Teams Take Vast Precautions to Try to Pull Off College Football Playoff Amid COVID Surge

As Alabama, Georgia, Michigan and Cincinnati prepare to arrive for Friday's College Football Playoff semifinal games, the teams are taking every possible precaution to avoid a COVID outbreak, including constant reminders to players and staff on how to stay safe.

Contingency plans were announced last week for the playoff games, stating that a team with an outbreak this close to the playoff games would be likely to forfeit, advancing the other team directly to the January 10 national championship game.

Media availability for players and coaches is being conducted virtually, events for the Orange Bowl and Cotton Bowl that typically involve interaction with fans have been canceled, and charity efforts conducted by the teams playing in the games are also being conducted remotely out of caution.

"The key is just to make sure that we put every protocol in place that focuses on their health and safety," said Jack Seiler, the president and chairman of the Orange Bowl Committee. "We've been able to do that. We're just focusing on the health and safety of the players and making sure we have an incredible game on Friday night."

Alabama and Cincinnati are set to play Friday night in the Cotton Bowl, with Michigan and Georgia scheduled to follow in the Orange Bowl.

College Football Playoff, Championship, COVID Precautions, Alabama
Alabama head coach Nick Saban leaves the field after the Southeastern Conference championship college football game between Georgia and Alabama on December 4, 2021, in Atlanta. Saban's Crimson Tide team is one of four teams set to play in the College Football Playoff semifinal games this week as they take precautions to avoid COVID outbreaks that could jeopardize the health of their players, as well as their playoff chances. John Bazemore/Associated Press

They are trying to have as many fun events as they can at the Orange Bowl for Georgia and Michigan, as always taking advantage of the tropical lifestyle that the Miami area has to offer. Dinner cruises. Beach days. Water toys.

It's just like normal.

Or, more accurately, the new normal.

For the second consecutive season, college football is going to try to get across the finish line amid a raging pandemic, with numbers soaring all over the country and some other bowl games getting canceled after teams determined they simply aren't healthy enough to play.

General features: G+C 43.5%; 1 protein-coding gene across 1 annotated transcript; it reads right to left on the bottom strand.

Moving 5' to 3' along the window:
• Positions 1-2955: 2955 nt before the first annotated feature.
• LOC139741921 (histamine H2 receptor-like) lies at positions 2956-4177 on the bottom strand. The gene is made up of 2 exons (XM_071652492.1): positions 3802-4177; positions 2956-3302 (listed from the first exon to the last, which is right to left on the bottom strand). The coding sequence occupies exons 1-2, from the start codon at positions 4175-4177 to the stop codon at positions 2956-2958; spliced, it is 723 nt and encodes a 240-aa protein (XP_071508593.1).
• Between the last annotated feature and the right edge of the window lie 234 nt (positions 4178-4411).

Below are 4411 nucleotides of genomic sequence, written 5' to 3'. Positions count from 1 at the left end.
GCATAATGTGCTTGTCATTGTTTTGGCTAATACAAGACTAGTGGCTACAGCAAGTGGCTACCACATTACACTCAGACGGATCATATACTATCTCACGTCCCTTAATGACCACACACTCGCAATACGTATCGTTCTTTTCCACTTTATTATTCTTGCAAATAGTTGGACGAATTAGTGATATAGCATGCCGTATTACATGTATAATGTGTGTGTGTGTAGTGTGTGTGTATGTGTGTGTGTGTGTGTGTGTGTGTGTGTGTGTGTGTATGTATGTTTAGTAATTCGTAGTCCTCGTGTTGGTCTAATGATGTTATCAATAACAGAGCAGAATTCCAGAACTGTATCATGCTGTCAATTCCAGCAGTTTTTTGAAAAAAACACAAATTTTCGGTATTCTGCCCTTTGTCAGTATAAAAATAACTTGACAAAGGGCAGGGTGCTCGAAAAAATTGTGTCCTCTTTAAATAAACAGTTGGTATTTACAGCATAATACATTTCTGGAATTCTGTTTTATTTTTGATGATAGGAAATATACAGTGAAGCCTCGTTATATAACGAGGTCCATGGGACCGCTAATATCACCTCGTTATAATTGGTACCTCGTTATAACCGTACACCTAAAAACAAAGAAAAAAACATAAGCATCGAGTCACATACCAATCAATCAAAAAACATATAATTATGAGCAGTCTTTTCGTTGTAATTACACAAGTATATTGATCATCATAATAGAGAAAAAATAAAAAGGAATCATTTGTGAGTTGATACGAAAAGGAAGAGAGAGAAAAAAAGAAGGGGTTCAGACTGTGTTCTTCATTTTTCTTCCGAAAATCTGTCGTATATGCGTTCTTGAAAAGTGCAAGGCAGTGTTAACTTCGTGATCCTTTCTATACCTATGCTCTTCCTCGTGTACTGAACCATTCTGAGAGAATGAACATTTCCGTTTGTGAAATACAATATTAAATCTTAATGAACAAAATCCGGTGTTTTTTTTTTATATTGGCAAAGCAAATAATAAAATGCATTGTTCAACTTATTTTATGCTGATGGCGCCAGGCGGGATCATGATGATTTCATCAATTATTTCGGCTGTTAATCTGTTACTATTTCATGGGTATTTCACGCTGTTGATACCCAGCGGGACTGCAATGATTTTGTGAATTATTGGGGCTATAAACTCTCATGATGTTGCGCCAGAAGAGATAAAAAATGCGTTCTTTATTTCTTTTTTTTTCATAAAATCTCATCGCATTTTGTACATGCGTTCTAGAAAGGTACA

The people facilitating the games in both areas—the Orange Bowl in South Florida, the Cotton Bowl in North Texas—are doing all they can to ensure the four teams are healthy and able to play. Staff are constantly reminded about all the best practices that have become part of everyday life since March of 2020, such as mask wearing, hand washing and social distancing.

"We've got to constantly remind ourselves we're here for a reason," Michigan offensive coordinator Josh Gattis said. "This is purely a business trip. We're afforded the luxury of being in Miami in such a great hotel and have all the hospitality around us, but it doesn't matter if we're playing this game in Ann Arbor, Athens or Miami, we're here for a reason, and the College Football Playoffs is that reason."

Gattis played in the Orange Bowl for Wake Forest 15 years ago. It was a big game, but not one that was sending the winner into the national championship game, so he thinks players understand why they might have to curb the fun and frolic a bit this week.

And yes, it seems that understanding does exist.

"It's getting really crazy out here," Georgia safety Chris Smith said, when asked about virus numbers rising just about everywhere. "They're just reiterating the fact that you need to be safe, wear a mask, wash your hands, stuff like that, to make sure we don't have a breakout or anything like that."

Bowl games tend to have some sort of element of community involvement, and the Cotton Bowl is no exception. Alabama and Cincinnati were both assigned a hospital to visit in an effort to boost spirits for patients.

This week, those visits are happening virtually. Just in case.

"I think that everybody's ability to stay focused on the task and manage their business the right way and do everything that they can from a protocol standpoint to not put themselves at risk so that they can stay safe," Alabama coach Nick Saban said.

A handful of games in the NBA, NHL and NFL have been postponed in recent weeks, but the CFP schedule doesn't allow for that.

"You've worked so hard to provide yourself this opportunity," Cincinnati offensive coordinator Mike Denbrock said, discussing his message to players right now. "The last thing we need to do is compromise that by doing something out of character."

And no plan is perfect. No anti-virus plan is completely unbeatable. All the Crimson Tide, Bearcats, Wolverines and Bulldogs can do is make smart decisions and hope for the best.

"We've never lost sight of the fact that health and safety is important, and bringing people back together is important," Seiler said. "When the lights go on Friday night, on New Year's Eve, tens of millions of people are going to go, 'Wow, that college football game was done right.'"

The Associated Press contributed to this report.

College Football Playoff, Championship, COVID Precautions
The College Football Playoff National Championship Trophy is seen prior to the 2017 College Football Playoff National Championship Game between the Alabama Crimson Tide and the Clemson Tigers at Raymond James Stadium in Tampa, Florida, on January 9, 2017. For the second straight season, college football will attempt to complete its playoff as COVID cases rise around the country. Kevin C. Cox/Getty Images